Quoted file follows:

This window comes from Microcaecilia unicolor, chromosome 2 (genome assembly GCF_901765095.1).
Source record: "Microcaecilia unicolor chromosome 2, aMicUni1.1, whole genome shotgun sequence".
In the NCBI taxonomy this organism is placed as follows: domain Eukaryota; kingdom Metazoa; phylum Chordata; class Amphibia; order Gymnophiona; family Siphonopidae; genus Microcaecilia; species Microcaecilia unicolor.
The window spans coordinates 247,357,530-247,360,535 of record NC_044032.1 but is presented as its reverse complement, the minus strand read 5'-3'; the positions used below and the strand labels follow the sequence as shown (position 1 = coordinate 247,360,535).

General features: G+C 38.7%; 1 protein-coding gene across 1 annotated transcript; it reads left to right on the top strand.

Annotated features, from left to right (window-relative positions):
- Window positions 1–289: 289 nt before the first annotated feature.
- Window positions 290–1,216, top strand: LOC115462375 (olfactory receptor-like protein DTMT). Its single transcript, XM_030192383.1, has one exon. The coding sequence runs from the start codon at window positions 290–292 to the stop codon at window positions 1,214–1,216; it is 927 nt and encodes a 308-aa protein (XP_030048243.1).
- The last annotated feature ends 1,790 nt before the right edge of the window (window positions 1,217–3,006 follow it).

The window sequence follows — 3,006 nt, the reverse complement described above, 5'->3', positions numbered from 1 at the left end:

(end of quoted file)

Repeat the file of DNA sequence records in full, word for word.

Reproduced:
This window comes from Microcaecilia unicolor, chromosome 2 (genome assembly GCF_901765095.1).
Source record: "Microcaecilia unicolor chromosome 2, aMicUni1.1, whole genome shotgun sequence".
In the NCBI taxonomy this organism is placed as follows: domain Eukaryota; kingdom Metazoa; phylum Chordata; class Amphibia; order Gymnophiona; family Siphonopidae; genus Microcaecilia; species Microcaecilia unicolor.
The window spans coordinates 247,357,530-247,360,535 of record NC_044032.1 but is presented as its reverse complement, the minus strand read 5'-3'; the positions used below and the strand labels follow the sequence as shown (position 1 = coordinate 247,360,535).

General features: G+C 38.7%; 1 protein-coding gene across 1 annotated transcript; it reads left to right on the top strand.

Annotated features, from left to right (window-relative positions):
- Window positions 1–289: 289 nt before the first annotated feature.
- Window positions 290–1,216, top strand: LOC115462375 (olfactory receptor-like protein DTMT). Its single transcript, XM_030192383.1, has one exon. The coding sequence runs from the start codon at window positions 290–292 to the stop codon at window positions 1,214–1,216; it is 927 nt and encodes a 308-aa protein (XP_030048243.1).
- The last annotated feature ends 1,790 nt before the right edge of the window (window positions 1,217–3,006 follow it).

The window sequence follows — 3,006 nt, the reverse complement described above, 5'->3', positions numbered from 1 at the left end: